12th and 20th, or about the 20th of August, the prisoner came to my shop; I was at home, he told me to send for the coach box, hammer cloth and footman's cushion, and that the harness was his; he asked me if I would buy the harness, which he deemed was his property: I had worked for Mr. Crespigny before, upon which I told him that the harness was in a very indifferent state, and would require a new plate and furniture, as the silver was worn off the pieces; (I knew the harness though I did not see it then,) and that it would not be in my power to buy the harness at such a price as a hackney-man would give, or those it would suit; therefore I told him to send it to my shop, and that I would let him know from time to time what people offered for the harness; the harness came the next day to the best of my remembrance; my labourer brought the aforesaid things; the coachbox, and the harness also; the things were at my shop a few days; I had not seen the prisoner till a guinea and a half was bid, which was in the course of a few days; I thought that was not the value, and therefore did not send to the coachman; he did not know their worth; then two guineas were offered the next day, or perhaps the same day; and after that there was two guineas and a half bid; which if they were my own, I would have sold them for; I was so engaged in business that I omitted to acquaint the coachman of the offer, and the same evening, the same person that offered the two guineas and a half, and said he had particular occasion for such a harness, that if the person to whom they belonged would take three guineas, he would have it, if he would pay for putting on new plates: on the 4th of September I saw the coachman, and told him that if it suited I would put on the plates gratis, and he should have the three guineas to himself; the prisoner said, he was going to his place and wished me to give him the three guineas; this was on a Saturday, and having use for money, I wished him to defer it till Monday; the prisoner said the sum was so trivial, it would make little difference to me, and I paid him the three guineas, and the person sent for the harness three or four days after; this harness belonged to Mr. Crespigny; I knew it from the crest, and I had mended it several times.

Mr. Garrow. The harness had the crest upon it, as it had been used to have when it was brought to you to mend? - Yes.

And you was of opinion he might have got more by selling it to hackney-coachmen, than by bringing it to his master's coachman? - Yes.

And it was full three weeks in your possession? - Yes.

Hanging up in the public shop, inviting the inspection of every body? - Yes.

With the crest upon it? - Yes.

The prisoner talked of it as his own property, having become so by a perquisite? - Intirely so.

Do a great many gentlemen give their servants their old wheels and harnesses which they send to the coachmaker's? - They do: I had every reason to believe it was his, from another circumstance. Some time before, Mr. Crespigny ordered me to put a new lining in his phaeton, which I did, and the coachman had the old lining, and there was no fault found: I did not account for it; we never do: that which was his master's, he told me to keep for his master, and to keep it dry.

Jury to Mr. Crespigny. Had you ever made any agreement about the harness? - I never made any agreement.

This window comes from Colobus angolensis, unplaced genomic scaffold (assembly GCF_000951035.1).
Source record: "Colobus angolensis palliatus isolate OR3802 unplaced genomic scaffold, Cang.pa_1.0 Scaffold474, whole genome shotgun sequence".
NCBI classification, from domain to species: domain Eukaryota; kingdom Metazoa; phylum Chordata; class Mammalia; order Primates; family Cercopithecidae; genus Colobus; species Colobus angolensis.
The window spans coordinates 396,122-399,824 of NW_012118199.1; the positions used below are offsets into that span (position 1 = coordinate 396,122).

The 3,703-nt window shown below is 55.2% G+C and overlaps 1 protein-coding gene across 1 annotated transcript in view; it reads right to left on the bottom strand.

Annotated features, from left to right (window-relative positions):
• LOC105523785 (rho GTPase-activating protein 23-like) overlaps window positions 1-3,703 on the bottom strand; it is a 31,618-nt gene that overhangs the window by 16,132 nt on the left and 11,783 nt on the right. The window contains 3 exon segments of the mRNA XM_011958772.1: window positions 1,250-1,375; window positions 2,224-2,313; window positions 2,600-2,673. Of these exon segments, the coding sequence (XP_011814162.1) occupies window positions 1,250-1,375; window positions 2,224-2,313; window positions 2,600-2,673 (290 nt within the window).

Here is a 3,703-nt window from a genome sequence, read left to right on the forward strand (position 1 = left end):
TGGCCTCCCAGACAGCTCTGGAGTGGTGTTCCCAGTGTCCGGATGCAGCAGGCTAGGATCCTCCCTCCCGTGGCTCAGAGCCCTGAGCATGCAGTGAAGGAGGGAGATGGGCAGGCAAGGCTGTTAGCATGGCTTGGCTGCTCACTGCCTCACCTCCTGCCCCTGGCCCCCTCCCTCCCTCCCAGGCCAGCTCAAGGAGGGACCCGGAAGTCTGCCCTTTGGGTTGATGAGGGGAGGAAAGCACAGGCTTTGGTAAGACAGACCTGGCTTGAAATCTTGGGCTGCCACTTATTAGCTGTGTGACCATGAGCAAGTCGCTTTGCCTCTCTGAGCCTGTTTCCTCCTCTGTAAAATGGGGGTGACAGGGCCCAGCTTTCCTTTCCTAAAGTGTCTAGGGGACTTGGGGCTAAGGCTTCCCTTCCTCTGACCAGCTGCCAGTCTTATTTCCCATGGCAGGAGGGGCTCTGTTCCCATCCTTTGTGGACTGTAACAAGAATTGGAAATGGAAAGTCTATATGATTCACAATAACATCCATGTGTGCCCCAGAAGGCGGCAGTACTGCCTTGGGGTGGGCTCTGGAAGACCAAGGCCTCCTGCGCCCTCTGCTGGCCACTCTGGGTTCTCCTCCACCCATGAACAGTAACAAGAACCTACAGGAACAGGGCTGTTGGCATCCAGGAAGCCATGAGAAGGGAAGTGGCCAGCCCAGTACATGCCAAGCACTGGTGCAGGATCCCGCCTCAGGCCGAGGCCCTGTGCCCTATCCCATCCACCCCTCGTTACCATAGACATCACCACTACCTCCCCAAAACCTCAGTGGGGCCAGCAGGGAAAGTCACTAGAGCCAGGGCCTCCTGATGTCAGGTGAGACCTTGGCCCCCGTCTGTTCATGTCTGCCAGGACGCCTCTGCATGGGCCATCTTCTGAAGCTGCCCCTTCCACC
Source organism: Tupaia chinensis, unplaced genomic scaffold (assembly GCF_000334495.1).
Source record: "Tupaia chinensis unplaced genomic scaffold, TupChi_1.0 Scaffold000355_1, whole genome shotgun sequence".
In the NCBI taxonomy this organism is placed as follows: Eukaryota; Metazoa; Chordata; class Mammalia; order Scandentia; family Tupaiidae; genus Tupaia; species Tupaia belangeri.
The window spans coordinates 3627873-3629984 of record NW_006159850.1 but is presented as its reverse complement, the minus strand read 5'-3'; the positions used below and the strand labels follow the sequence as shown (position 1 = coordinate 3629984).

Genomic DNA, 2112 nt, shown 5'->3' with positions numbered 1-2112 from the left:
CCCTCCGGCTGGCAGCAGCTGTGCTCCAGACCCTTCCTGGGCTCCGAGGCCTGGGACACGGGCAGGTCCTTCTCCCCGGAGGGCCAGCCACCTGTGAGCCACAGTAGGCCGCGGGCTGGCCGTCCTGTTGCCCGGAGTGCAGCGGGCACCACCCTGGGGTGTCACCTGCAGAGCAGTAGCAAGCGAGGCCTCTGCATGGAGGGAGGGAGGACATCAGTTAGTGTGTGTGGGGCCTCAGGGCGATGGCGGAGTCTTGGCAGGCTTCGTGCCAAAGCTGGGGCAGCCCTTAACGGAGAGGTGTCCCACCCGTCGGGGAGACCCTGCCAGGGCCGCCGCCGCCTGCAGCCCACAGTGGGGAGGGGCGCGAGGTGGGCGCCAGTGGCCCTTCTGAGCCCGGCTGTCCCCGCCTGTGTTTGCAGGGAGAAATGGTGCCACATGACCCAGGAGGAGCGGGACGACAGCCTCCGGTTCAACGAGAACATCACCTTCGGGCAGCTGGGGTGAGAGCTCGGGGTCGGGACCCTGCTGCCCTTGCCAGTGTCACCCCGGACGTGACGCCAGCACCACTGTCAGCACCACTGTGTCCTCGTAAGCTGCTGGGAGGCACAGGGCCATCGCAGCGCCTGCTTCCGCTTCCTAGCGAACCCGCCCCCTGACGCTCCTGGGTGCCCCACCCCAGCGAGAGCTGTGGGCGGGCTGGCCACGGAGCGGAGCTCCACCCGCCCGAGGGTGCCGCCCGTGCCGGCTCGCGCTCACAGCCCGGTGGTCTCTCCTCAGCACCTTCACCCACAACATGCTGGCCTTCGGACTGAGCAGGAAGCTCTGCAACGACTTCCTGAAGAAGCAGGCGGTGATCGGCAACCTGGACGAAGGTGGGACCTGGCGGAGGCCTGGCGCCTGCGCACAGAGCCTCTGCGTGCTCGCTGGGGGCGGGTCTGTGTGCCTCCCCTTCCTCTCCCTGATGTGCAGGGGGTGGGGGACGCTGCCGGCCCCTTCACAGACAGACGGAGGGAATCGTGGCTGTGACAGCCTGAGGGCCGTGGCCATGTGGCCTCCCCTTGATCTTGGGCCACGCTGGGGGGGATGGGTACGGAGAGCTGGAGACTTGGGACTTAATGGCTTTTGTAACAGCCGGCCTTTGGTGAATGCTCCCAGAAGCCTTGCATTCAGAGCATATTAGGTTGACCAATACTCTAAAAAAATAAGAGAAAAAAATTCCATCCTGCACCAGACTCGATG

Had you ever in point of fact, any harness worn out before? - No.


I was speaking to Lady Sarah Crespigny and Mr. Crespigny, that I was fearful -

Mr. Garrow. That I object to.

Court. That is not evidence? - I know the circumstance from the man's wife coming -

Mr. Garrow. That is not evidence.

Court. What the prisoner's wife said, is

not evidence? - The prisoner came to me; I cannot ascertain the day exactly; but from little family circumstances, I make it out to be quite the latter end of October, or the beginning of November. I never was the servant to Mr. Crespigny. My husband was employed as a kind of agent for Mr. Crespigny, to transact some business relative to the letting a house: the man came to my husband to make up the business: I was at home: my husband was out: I was at dinner: from intoxication, his discourse was so incoherent and abusive, I cannot relate it; speaking of Mr. Crespigny and the family in a very high degree. The most material thing he said, after saying a great deal against Mr. Crespigny, the result was, that if we would let Mr. Crespigny know, if he would take two guineas, which the harness was sold for, he would send it him: I then told him his wife had been frequently at our house, and she offered three guineas? his answer to that was, that they sold for that, and it was more than they were worth; and they were bought by a person who was very eager to have them, going into the country. One thing I perfectly understood, that he said, if he lived with Mr. Crespigny again, he would cheat him every minute.

Mr. Garrow. When did you think this incoherent discourse of the drunken coachman, important enough to repeat first? - I perfectly recollect it.

Among the rest of the abuse, perhaps he accused Mr. Crespigny of keeping back from him that which was his for perquisites? - He mentioned the harness in the course of the conversation: that he looked upon it as much his right as his wages.

A part of his abuse of Mr. Crespigny, was the keeping back from him, that which was as much his right as his wages? - Yes, if you call it abuse.

Was not a good deal of his conversation directed to that? - Yes.

Mr. Garrow. My lord, I shall call no witnesses in such a case; and I advise the coachman to say nothing.

Court. The only question is, whether this is a trespass or a felony; and I state it so, that it may not go abroad, that if you acquit the prisoner, that he has obtained the harness as his own property: it is by no means to be understood that servants have a civil right to lay hold of the property of their masters and keep it as wages.


Tried by the first Middlesex Jury before Mr. Baron THOMPSON .